Space

NASA green-lights supersonic passenger plane project

An artist’s concept of a possible Low Boom Flight Demonstration Quiet Supersonic Transport (QueSST) X-plane design
An artist’s concept of a possible Low Boom Flight Demonstration Quiet Supersonic Transport (QueSST) X-plane design
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An artist’s concept of a possible Low Boom Flight Demonstration Quiet Supersonic Transport (QueSST) X-plane design
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An artist’s concept of a possible Low Boom Flight Demonstration Quiet Supersonic Transport (QueSST) X-plane design

NASA is moving ahead with its new X-planes program by awarding its first contract to design a prototype "low-boom" supersonic passenger jet. At a ceremony today at Ronald Reagan Washington National Airport in Arlington, Virginia, NASA Administrator Charles Bolden announced that a team led by Lockheed Martin will develop the preliminary designs for a demonstration aircraft.

Part of NASA's New Aviation Horizons initiative launched in February, the Quiet Supersonic Technology (QueSST) project includes Lockheed, and subcontractors GE Aviation and Tri Models Inc. The purpose of the US$20 million contract is to take feasibility studies recently conducted by NASA into a revival of civilian supersonic aviation and build on it to create preliminary designs for a manned demonstrator aircraft that would use new fuselage, wing, and engine designs to create a supersonic "heart beat" or soft thump rather than the window-cracking booms of present supersonic airplanes.

At present, the job of the Lockheed team will be to come up with baseline requirements, specifications, and a preliminary design. In addition, it will write documents to support a more detailed design for building and testing the aircraft, as well as analytical and wind tunnel testing as part of the Low Boom Flight Demonstration (LBFD) phase of the project. NASA says that this will dovetail with seeking public opinion about the new, quieter design.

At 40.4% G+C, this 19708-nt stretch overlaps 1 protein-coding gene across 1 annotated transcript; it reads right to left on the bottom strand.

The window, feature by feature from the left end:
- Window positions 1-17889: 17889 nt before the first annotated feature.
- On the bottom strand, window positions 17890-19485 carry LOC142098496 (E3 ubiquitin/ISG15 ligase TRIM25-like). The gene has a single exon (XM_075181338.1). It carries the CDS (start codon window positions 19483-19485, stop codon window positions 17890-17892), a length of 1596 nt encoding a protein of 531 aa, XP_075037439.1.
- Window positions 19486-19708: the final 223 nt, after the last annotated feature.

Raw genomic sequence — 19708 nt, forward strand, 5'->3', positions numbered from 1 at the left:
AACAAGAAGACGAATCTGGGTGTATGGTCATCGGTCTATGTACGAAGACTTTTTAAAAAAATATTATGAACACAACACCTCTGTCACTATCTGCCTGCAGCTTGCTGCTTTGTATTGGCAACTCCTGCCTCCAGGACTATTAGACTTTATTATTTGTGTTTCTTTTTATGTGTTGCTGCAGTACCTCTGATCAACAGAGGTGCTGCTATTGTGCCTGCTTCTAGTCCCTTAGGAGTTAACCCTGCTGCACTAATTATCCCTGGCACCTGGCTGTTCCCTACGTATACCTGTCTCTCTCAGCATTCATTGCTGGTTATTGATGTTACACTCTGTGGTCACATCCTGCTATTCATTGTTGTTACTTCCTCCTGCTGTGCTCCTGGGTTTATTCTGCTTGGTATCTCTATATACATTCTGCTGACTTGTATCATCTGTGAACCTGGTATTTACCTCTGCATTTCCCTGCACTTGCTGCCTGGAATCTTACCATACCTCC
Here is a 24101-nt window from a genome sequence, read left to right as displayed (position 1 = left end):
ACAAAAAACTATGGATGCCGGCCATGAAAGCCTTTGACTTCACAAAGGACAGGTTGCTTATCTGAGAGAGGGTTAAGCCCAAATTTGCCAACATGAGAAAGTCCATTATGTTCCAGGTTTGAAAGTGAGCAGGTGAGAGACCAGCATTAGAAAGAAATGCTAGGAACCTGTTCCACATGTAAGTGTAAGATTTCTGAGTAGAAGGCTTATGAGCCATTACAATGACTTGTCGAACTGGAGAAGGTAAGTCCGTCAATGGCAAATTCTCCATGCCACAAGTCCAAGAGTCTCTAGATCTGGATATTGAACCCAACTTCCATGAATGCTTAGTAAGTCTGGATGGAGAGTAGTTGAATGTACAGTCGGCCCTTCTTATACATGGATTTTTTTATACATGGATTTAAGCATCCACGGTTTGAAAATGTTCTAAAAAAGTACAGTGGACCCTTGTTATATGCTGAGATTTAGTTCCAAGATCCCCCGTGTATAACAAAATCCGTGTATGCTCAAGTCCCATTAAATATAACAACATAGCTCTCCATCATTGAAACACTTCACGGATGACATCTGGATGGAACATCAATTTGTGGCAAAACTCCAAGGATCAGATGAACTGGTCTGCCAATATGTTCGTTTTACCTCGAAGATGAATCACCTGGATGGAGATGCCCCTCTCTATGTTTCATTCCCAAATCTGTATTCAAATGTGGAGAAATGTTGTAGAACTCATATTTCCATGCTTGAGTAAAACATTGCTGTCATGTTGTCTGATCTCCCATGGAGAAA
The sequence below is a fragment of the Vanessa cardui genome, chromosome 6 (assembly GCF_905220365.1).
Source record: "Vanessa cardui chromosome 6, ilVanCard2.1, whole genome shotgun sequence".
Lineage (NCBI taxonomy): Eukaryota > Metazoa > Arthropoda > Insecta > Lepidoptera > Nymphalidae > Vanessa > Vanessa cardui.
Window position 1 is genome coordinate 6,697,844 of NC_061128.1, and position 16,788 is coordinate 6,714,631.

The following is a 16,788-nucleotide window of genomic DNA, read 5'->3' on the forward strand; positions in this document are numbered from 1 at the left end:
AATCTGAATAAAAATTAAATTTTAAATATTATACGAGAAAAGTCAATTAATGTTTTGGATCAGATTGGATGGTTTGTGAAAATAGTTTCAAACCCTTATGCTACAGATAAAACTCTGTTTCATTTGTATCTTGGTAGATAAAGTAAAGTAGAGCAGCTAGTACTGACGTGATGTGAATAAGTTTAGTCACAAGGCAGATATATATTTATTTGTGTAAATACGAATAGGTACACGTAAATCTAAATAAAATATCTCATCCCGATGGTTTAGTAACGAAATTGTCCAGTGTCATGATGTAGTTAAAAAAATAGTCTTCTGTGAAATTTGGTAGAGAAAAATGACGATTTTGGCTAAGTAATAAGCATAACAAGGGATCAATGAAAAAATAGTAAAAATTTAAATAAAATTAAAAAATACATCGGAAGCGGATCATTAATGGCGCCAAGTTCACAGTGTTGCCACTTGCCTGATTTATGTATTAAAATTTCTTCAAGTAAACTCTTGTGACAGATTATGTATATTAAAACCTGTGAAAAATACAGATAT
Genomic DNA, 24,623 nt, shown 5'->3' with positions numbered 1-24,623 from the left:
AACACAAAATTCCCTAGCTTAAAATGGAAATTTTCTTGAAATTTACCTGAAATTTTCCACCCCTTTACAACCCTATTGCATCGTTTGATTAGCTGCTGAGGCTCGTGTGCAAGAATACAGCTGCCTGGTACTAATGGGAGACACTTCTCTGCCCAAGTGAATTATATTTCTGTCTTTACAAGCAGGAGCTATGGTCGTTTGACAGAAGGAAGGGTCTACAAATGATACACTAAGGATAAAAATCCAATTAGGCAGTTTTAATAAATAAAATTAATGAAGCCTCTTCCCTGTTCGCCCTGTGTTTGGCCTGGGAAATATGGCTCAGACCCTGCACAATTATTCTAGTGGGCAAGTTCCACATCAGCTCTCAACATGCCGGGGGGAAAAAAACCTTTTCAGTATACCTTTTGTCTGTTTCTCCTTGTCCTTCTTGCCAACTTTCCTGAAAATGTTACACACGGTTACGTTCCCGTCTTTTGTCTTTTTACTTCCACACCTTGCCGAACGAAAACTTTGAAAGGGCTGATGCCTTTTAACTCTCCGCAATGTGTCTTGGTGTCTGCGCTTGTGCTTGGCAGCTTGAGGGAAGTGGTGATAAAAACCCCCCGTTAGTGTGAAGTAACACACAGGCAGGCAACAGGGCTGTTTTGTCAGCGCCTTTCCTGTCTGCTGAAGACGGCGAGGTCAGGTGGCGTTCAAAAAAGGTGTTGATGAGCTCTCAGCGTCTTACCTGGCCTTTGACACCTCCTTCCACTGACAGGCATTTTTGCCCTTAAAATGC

"Developing, building, and flight testing a quiet supersonic X-plane is the next logical step in our path to enabling the industry's decision to open supersonic travel for the flying public," said Jaiwon Shin, associate administrator for NASA's Aeronautics Research Mission.

Source: NASA

5 comments
habakak
No, supersonic planes won't become a reality until we find a new source of producing massive amounts more energy than jet fuel currently provides. Just like the Jet age surpassed the prop-plane age and the prop-plane any non-flying device that came before, we need to re-invent the energy paradigm. We have been stuck at 500 mph commercial planes for 50 years now. Yes, they are quieter, more efficient, cheaper, more durable, etc. But they still are no faster. Imagine the fuel consumption of a supersonic plane. And the Concorde was never profitable. And maybe this will only become a reality (eventually) once we crack fusion and over time we can build small enough reactors to go into a plane.
Nelson
It might be quieter, but it will still suck up a lot more fuel than a subsonic airliner.
JonathanMiller
Fuel consumption is not the biggest hurdle. Biggest hurdle is the sonic boom, which if this design can overcome that limitation more efficient engines can be designed. Although less efficient if the plane can fly three times faster the overall fuel burn can be less. Concorde was operated profitably (if you ignore the development costs paid for by the French and British Governments.) And the "cramped" 70's cabin is actually spacious by today's regional jet standards. If you are jetting from NY to Paris in 2 hours who needs a lay flat bed anyway?
Derek Howe
Nice, that's what I'm talking about. THIS is what everyone on planet Earth has been wanting, it's about time. Hopefully ticket prices will remain the same, or have just a slight increase. It will of course burn more fuel, but the engine can be optimized to run most efficiently at its (most likely mach 1.5) cruise speed. Plus if you factor in that over a given month you will be able to fly more people, more often, then that will help keep costs in check as well. The Concorde was designed 50 years ago...a lot has changed.
KeithMeredith
NASA is an agency funded by the US government & paid for by our taxes. So we are paying for research so that eventually some corporation can benefit. What have we actually benefitted for all the trillions already spent? Photoshopped pictures of supposed other worlds? Bah Humbug! Try cleaning up our mother planet and ridding it of poverty and diseases first.
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